But as strange and torturous as Ashtanga Mysore might be, somehow it has me hooked. I haven’t found any other spiritual practice that calls me out on my shortcomings in such a relentless and rude way. I might think that I should be so much farther along in my practice by now, but when I really think about it, I realize that I am in the process of uncovering my deepest shadows and opening the tightest and most rigid parts of myself.

Ashtanga yoga doesn’t screw around and yes, you might have to be a little masochistic to commit to it, but I can promise you that it will work wonders if you are willing to choose discomfort over resentment and face what needs facing.

I have been scratched so deeply that at times I felt like the devil itself stares me in the eye, but the release that follows is something no other spiritual practice has been able to give me.

It hurts, and it hurts good.

So maybe hating Ashtanga Yoga is the best way to let it stir you. Things kind of get interesting when you start liking the pain.


Relephant Bonus:

The Truth about Ashtanga Yoga. 

Practicing Ashtanga Yoga Is Like Being Married.

Are You in the Ashtanga Cult? 


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Barry Gillespie Mar 29, 2016 5:13pm


Basically i like and agree with your article. I have just one little nit pick, and that is the picture you choose (I assume) to accompany the article. Sure doesn’t look like any pose from any ashtanga series I know. Looks more like some sort of hip yoga “styling”, ie. the exact opposiute of what your article is saying. Sorry, can’t have it both ways.


nandini Jan 20, 2016 2:51am

hi Hanna,
I like this blog and your profile too.I must say ashtanga Yoga is intimidating,I did love this practice and have started my regular 3days/week practice at home since Jan1. I do half primary series at home. I dont have the flexibility to do a spilt or straddle with my belly on floor. But will practice and plan to continue same for 3 months before i join a primary class. Do you think I am going right way.
can you please let me know your thoughts.

Tahl Ghitter-Kalsi May 22, 2015 12:19am

I don’t think people “HATE” Ashtanga yoga in quite the vehement way this article suggests. I think that people may take issue with this dynamic form because in the west it can be too demanding for those who live a decadent, easy life. The majority of us sit at a desk all day (not me I teach yoga) drive everywhere, and live a stressed out, go go, 9-5 life. When I think about the way yoga is practiced and taught by Indians (having been there several times), it makes us look soft, and to a certain extent we are. In other ways we are far too yang, too driven, we force our selves to strive for excellence and this shows up on the mat. We push ourselves and have hardened our bodies and conditioned us in every way, in all the wrong ways. So yes, while Ashtanga does have the power to break us, for the general public, who are not careful not skilled or mindful in the practice, it can literally break you. I hear most about injuries in yoga from Ashtangis but all yoga has the power to break you. That is the point of yoga.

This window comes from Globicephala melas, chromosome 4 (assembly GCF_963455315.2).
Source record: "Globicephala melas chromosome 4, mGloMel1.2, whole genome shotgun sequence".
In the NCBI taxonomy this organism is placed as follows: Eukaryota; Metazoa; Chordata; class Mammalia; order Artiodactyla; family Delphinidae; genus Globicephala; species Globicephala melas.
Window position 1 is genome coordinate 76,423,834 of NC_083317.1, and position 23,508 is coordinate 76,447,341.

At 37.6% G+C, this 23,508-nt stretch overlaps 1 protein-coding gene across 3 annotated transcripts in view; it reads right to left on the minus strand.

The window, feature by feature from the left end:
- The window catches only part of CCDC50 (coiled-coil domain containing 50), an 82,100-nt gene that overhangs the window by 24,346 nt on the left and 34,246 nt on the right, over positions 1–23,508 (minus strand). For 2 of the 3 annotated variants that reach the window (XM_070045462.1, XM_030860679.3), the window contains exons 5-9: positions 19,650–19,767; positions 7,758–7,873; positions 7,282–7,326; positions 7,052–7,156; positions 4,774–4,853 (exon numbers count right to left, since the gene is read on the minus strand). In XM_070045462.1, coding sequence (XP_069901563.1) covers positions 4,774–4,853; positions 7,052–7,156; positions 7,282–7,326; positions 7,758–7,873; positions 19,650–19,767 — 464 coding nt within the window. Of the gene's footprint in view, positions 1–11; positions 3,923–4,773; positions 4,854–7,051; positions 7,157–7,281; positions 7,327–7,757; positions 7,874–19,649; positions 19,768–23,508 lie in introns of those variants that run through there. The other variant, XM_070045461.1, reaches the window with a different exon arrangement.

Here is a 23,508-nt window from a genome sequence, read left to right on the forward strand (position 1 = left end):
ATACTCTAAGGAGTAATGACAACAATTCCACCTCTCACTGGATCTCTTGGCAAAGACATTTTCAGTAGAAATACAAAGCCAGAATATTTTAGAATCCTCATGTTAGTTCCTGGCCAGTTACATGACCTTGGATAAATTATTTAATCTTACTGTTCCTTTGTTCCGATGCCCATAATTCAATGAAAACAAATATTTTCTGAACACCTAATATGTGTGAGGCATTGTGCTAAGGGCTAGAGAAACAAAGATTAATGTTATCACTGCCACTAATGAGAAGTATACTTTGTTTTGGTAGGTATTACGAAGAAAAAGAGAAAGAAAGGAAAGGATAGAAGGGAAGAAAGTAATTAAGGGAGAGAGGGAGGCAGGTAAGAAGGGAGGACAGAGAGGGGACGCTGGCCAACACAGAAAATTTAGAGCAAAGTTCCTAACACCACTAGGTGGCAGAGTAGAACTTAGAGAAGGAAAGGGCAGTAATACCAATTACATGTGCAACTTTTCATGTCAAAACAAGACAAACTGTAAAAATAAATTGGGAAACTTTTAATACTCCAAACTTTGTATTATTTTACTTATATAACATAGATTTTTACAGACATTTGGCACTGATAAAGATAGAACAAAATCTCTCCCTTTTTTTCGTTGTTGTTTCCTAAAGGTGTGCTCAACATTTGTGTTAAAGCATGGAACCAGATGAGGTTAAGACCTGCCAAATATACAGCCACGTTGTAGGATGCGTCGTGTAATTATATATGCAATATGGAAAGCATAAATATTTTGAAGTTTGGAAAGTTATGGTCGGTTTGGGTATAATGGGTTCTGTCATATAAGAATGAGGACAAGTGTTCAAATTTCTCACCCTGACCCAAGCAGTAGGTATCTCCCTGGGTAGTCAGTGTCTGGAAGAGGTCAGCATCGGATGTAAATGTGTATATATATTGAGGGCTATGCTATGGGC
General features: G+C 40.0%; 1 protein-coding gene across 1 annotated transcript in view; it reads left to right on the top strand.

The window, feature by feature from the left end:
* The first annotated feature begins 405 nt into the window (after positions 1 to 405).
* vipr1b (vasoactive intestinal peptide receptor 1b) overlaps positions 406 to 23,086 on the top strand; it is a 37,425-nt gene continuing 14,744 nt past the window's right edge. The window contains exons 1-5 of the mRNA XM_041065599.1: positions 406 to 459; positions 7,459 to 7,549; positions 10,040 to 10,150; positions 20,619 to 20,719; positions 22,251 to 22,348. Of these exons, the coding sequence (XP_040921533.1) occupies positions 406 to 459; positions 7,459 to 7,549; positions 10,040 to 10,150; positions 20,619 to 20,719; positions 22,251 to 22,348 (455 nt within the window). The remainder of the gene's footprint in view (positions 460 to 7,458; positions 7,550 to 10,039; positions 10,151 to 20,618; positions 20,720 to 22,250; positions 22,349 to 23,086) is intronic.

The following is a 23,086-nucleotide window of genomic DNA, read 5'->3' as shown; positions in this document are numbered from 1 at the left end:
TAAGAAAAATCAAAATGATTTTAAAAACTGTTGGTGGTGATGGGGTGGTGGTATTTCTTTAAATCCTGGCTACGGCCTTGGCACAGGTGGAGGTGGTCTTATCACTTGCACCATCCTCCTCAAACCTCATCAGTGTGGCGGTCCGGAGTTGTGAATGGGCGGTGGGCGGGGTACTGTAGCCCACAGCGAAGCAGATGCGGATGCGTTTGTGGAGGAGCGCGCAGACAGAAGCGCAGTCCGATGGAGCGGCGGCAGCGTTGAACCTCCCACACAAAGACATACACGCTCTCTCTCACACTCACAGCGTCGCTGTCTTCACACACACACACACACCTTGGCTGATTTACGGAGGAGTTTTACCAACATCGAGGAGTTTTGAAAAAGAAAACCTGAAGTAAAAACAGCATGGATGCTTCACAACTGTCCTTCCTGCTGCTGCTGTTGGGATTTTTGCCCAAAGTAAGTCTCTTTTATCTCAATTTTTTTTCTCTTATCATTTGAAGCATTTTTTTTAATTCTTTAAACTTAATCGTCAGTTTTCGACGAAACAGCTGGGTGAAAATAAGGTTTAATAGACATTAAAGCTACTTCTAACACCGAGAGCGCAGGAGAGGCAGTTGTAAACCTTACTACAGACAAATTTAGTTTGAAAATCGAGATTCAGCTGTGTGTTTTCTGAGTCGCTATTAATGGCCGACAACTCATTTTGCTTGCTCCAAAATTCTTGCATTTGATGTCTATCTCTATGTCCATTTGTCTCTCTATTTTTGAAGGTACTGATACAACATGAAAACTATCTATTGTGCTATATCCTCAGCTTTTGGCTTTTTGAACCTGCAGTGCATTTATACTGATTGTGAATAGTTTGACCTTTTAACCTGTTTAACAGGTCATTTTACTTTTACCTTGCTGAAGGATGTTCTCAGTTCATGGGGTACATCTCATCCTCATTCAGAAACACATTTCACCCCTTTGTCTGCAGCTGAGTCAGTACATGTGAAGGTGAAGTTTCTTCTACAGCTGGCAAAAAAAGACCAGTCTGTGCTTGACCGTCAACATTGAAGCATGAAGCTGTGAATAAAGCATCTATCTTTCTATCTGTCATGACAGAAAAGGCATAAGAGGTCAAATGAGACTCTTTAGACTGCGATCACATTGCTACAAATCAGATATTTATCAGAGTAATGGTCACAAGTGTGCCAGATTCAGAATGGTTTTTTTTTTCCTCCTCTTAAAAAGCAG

I think one reason people may not take to ashtanga because of the degree of difficulty. I know you write that Astanga is not even a physical practice, but I would say on the scale of yoga practices it is one of the most physical. ALL yoga is the practice to still the mind. So Astanga IS an advanced physical practice, so it is no wonder more people aren’t doing it, i.e. because they shouldn’t. Advanced practices are fine if you are fit, not injured and have great body awareness, but that for the most part, that is not your average American. It has also been suggested by yoga greats (Iyengar and Rama Vernon come to mind) that the jumping of Ashtanga yoga is purely gymnastic, created and given to young practitioners to keep them focused and has little to do with refining yourself in the posture or meditation. IMHO this is a practice that is not meant for people over 30. Asana after all means steady comfortable pose, so while I get the control and discipline it takes to jump through, the mastery of such a thing I think can tend to take people away from the ultimate goal of yoga, which is to sit in meditation.